Most people with sinusitis have facial pain or tenderness in several places, and their symptoms usually do not clearly indicate which sinuses are inflamed. The pain of a sinus attack arises because trapped air and mucus put pressure on the membranes of the sinuses and the bony wall behind them. Also, when a swollen membrane at the opening of a paranasal sinus prevents air from entering into the sinuses, it can create a vacuum that causes pain.
People with sinusitis have thick nasal secretions that can be white, yellowish, greenish, or blood-tinged. Sometimes these secretions drain in the back of the throat and are difficult to clear. This is referred to as “post-nasal drainage.” Chronic post-nasal discharge may indicate sinusitis, even in people who do not have facial pain.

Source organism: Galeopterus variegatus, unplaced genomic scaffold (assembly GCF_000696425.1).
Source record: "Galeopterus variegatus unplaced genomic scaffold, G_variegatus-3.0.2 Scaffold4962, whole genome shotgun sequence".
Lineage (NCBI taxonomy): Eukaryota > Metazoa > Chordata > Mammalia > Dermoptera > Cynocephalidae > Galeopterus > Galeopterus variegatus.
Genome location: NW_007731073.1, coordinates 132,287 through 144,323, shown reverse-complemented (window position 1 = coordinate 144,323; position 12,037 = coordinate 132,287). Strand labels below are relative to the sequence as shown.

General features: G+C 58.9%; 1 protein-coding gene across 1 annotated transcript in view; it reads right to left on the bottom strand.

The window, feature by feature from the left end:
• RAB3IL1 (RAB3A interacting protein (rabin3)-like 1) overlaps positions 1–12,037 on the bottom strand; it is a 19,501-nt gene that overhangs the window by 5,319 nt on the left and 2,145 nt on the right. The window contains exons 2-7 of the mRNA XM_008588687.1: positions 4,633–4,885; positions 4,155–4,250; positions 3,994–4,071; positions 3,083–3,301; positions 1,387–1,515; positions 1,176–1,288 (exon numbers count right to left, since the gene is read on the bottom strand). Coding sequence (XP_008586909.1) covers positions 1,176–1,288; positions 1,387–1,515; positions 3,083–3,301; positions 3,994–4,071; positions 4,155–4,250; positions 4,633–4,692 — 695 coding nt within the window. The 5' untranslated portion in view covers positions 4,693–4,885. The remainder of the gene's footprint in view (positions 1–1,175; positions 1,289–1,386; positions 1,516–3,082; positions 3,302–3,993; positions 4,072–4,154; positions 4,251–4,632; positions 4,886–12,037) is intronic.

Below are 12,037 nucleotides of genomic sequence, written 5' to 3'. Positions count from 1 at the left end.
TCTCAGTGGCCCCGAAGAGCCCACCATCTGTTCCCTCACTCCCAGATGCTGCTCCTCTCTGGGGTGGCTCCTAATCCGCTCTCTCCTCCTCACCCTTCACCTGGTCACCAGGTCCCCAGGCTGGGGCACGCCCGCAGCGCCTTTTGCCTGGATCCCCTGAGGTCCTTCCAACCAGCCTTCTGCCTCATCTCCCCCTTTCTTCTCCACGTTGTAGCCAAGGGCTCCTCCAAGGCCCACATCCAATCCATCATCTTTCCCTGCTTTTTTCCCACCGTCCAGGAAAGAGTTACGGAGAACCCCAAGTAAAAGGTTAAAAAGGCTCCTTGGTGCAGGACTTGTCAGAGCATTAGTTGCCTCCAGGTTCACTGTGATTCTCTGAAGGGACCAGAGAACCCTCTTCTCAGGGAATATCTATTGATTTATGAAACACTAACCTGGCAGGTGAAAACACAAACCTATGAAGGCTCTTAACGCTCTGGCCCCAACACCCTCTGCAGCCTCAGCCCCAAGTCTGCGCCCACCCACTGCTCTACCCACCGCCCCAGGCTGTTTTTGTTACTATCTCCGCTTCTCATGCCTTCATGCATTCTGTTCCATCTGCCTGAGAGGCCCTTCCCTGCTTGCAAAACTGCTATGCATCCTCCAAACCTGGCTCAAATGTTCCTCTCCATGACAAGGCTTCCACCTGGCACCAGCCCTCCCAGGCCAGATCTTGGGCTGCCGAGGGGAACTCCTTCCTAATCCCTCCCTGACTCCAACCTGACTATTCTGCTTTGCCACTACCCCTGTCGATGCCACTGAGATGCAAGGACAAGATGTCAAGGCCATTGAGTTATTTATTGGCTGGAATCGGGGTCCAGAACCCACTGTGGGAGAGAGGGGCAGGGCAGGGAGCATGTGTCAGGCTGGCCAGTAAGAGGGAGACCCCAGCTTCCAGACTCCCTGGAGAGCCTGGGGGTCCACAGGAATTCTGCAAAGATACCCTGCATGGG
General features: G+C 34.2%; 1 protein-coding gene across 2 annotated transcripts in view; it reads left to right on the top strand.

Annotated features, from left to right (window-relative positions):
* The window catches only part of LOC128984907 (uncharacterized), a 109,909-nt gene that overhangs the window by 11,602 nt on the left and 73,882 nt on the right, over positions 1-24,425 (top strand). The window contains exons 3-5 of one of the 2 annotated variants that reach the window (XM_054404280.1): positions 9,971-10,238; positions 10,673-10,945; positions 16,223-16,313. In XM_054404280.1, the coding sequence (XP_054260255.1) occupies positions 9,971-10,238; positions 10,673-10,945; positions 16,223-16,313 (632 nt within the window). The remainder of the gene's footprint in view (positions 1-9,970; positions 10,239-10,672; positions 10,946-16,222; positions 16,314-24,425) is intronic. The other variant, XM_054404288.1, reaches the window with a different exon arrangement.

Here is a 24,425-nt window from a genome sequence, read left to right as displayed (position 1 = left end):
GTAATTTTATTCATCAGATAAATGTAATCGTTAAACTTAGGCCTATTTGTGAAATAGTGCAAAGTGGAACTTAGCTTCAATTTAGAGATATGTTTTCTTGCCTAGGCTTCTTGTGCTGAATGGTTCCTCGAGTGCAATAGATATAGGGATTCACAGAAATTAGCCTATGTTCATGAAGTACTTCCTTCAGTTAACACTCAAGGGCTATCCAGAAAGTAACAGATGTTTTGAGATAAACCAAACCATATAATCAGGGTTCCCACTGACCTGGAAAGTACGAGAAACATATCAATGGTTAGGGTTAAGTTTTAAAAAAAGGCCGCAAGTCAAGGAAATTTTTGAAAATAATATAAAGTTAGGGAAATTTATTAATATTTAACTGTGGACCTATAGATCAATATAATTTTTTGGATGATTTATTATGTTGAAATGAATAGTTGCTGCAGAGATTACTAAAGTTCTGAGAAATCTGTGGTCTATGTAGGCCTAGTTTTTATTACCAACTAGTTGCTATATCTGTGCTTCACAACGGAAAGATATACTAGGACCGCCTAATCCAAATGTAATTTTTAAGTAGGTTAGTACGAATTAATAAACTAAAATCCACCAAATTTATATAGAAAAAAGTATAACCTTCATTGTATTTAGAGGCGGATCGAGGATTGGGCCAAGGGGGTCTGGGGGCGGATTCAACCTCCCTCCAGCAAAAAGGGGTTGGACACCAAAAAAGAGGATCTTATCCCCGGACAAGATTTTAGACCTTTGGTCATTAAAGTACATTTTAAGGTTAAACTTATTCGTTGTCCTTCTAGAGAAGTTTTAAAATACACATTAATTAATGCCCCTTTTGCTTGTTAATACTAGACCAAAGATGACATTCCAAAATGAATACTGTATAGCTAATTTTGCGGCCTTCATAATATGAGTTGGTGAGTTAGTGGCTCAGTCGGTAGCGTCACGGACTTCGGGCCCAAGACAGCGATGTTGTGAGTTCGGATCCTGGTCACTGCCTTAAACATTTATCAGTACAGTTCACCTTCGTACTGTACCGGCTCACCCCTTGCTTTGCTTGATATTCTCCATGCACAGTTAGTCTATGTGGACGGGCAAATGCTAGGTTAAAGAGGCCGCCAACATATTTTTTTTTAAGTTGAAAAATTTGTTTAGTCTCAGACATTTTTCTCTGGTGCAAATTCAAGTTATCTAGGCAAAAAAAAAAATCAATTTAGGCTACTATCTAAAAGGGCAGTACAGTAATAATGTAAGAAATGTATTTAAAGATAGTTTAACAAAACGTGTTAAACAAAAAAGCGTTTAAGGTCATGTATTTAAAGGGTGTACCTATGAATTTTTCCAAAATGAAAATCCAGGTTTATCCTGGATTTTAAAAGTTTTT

However, facial pain without either nasal or post-nasal drainage is rarely caused by inflammation of the sinuses. People who experience pain but no nasal discharge often are diagnosed with a pain disorder—such as migraine, cluster headaches, or tension-type headaches—rather than sinusitis.
Less common symptoms of acute or chronic sinusitis include:
On very rare occasions, acute sinusitis can result in brain infection and other serious complications.
Last Updated May 15, 2015